Wednesday, April 30 – OC Open Container Law Changed

OCEAN CITY – Open container violations will no longer be an arrestable offense in the resort town, after the City Council voted six to one this week to move forward with the proposal to change the offense to a non-arrestable, municipal infraction.

For years, local government officials have gone back and forth over the open container issue, weighing the pros and cons of changing open container violations from a criminal misdemeanor to a municipal infraction. A decision was finally made this week however, with the City Council voting six to one to change the offense to a municipal infraction with a $200 fine, $100 if paid within 48 hours. More importantly, open container violations will no longer be deemed an arrestable offense.

In 2003, open container arrests peaked at 1,004, with 410 of those arrests made on individuals over the age of 21 and 594 arrests of the under 21 crowd. Officials dealt with the increasing arrests by addressing the issue at the police level and emphasizing officer discretion. Measures were taken to decrease those numbers, specifically at the training level, with new police officers being told to use discretion when dealing with open container violations.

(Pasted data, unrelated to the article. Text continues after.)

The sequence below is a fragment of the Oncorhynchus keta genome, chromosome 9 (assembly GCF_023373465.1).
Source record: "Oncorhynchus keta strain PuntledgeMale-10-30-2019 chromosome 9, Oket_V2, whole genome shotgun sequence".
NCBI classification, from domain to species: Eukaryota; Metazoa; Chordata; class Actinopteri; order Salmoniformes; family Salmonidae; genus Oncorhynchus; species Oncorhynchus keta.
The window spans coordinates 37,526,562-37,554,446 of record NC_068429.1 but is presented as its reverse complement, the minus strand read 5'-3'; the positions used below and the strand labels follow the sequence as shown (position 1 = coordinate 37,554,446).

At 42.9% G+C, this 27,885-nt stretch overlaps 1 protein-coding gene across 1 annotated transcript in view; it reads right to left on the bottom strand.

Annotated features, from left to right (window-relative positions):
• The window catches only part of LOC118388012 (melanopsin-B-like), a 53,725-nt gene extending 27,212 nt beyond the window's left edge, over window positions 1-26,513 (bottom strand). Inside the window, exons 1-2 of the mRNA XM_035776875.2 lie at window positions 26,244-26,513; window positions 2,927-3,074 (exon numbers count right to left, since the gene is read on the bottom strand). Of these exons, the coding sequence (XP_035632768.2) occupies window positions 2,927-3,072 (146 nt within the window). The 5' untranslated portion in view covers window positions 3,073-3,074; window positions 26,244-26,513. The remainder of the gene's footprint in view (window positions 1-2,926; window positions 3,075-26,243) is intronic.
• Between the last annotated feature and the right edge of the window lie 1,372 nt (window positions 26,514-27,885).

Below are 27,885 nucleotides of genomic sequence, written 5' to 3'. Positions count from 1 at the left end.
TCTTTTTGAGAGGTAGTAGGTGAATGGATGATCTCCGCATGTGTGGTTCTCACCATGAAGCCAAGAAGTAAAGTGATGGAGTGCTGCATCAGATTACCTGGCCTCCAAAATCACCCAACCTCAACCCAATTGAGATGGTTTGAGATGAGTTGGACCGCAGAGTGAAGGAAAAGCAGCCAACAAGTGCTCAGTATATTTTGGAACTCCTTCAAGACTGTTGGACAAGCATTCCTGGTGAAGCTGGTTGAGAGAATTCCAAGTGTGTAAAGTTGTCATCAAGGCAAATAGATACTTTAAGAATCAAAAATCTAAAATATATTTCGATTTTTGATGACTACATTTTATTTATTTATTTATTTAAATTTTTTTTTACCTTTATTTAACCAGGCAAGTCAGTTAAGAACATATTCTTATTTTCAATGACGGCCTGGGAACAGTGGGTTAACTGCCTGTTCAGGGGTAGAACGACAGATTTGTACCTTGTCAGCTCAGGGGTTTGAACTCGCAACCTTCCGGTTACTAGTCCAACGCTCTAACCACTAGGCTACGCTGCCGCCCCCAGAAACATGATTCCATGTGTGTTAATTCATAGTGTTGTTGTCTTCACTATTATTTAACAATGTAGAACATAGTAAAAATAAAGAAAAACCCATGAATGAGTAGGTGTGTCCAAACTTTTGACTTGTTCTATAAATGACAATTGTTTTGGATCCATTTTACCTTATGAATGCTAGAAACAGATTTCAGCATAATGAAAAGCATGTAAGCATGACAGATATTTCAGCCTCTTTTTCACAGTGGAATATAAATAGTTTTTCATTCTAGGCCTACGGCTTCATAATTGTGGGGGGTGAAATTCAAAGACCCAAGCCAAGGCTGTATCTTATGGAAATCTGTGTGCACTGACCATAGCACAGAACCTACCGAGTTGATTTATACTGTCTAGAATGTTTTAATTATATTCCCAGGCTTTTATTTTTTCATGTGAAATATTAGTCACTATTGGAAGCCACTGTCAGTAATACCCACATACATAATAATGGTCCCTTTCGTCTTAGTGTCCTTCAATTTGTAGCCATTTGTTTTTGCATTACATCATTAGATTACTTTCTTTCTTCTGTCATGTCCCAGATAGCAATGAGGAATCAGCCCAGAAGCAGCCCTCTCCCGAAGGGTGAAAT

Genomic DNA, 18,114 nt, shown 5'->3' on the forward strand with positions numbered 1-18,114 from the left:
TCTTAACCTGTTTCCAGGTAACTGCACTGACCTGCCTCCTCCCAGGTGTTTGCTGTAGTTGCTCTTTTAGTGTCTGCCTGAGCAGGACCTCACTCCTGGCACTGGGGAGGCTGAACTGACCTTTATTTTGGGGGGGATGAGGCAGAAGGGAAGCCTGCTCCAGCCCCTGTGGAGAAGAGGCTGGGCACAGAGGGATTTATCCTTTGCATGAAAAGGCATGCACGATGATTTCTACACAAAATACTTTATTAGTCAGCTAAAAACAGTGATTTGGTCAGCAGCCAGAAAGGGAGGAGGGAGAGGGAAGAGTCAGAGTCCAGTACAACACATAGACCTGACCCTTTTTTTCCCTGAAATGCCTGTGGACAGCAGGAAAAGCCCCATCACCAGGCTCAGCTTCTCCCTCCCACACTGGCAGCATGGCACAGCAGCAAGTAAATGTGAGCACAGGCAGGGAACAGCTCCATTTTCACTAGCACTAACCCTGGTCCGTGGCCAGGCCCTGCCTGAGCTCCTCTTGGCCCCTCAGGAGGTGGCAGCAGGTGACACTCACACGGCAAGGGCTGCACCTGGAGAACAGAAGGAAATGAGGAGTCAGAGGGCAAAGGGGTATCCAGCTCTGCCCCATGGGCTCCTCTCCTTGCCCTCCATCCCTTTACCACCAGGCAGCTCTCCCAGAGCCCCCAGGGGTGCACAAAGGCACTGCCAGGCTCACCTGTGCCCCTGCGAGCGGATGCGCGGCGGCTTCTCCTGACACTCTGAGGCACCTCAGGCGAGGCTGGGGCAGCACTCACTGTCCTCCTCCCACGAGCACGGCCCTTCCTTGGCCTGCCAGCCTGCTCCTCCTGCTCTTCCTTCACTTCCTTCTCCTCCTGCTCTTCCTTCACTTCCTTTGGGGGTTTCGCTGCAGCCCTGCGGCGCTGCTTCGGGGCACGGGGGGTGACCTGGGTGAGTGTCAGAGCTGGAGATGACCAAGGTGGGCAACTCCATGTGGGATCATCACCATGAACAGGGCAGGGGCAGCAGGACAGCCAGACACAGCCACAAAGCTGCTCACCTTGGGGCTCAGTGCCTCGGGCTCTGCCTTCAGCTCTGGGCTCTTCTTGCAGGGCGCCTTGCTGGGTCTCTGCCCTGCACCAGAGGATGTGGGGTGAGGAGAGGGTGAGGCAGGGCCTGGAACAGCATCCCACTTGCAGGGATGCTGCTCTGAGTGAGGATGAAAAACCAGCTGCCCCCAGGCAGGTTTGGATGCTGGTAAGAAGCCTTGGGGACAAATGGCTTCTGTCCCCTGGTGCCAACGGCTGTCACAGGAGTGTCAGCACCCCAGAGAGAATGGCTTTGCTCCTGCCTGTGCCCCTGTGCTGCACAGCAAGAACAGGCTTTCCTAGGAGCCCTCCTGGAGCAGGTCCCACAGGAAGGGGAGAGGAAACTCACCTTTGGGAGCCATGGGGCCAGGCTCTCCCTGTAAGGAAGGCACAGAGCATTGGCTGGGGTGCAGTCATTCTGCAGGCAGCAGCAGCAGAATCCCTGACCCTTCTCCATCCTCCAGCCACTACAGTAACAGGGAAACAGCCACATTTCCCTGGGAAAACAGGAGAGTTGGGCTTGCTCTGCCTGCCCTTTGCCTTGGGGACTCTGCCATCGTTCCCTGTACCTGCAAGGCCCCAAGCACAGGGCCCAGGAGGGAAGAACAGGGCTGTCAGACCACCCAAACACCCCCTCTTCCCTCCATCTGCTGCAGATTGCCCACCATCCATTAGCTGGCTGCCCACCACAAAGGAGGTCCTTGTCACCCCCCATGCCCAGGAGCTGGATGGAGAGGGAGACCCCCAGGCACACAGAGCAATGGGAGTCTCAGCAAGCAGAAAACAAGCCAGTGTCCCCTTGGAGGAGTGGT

In 2007, 444 arrests were made for open container violations, 113 of those arrests were made on those over 21. Despite a decrease in numbers, many officials felt the numbers were not enough, questioning whether the offense should be changed to a municipal infraction.

“I think it’s overdue, it needs to be done, and it will benefit the community,” said Councilman Jay Hancock, making a motion to move forward with the change.

“I’m not in favor of changing this. I haven’t heard any proof that this is a good idea,” said Council member Margaret Pillas.

Pillas referred to letters from both the states attorney and Police Chief DiPino that voiced opposition to the change.

Pillas also argued that open container arrests don’t keep officers off of the streets for more than an hour and that the arrests keep the streets safe.

Hancock questioned how police officers have the clairvoyance to know that an open container arrest will prevent a crime later in the night.

Pillas argued that the officers’ discretion over arrests has had an affect over the past few years. “In the last two years, there’s been some decline in arrests,” she said,

The council voted six in favor, with Council member Pillas in opposition, to move forward with the proposal and to change the law to a municipal infraction, carrying a fine of $200 with a $100 discount if paid within 48 hours.

For the full story and all the week’s news, see The Dispatch on Friday.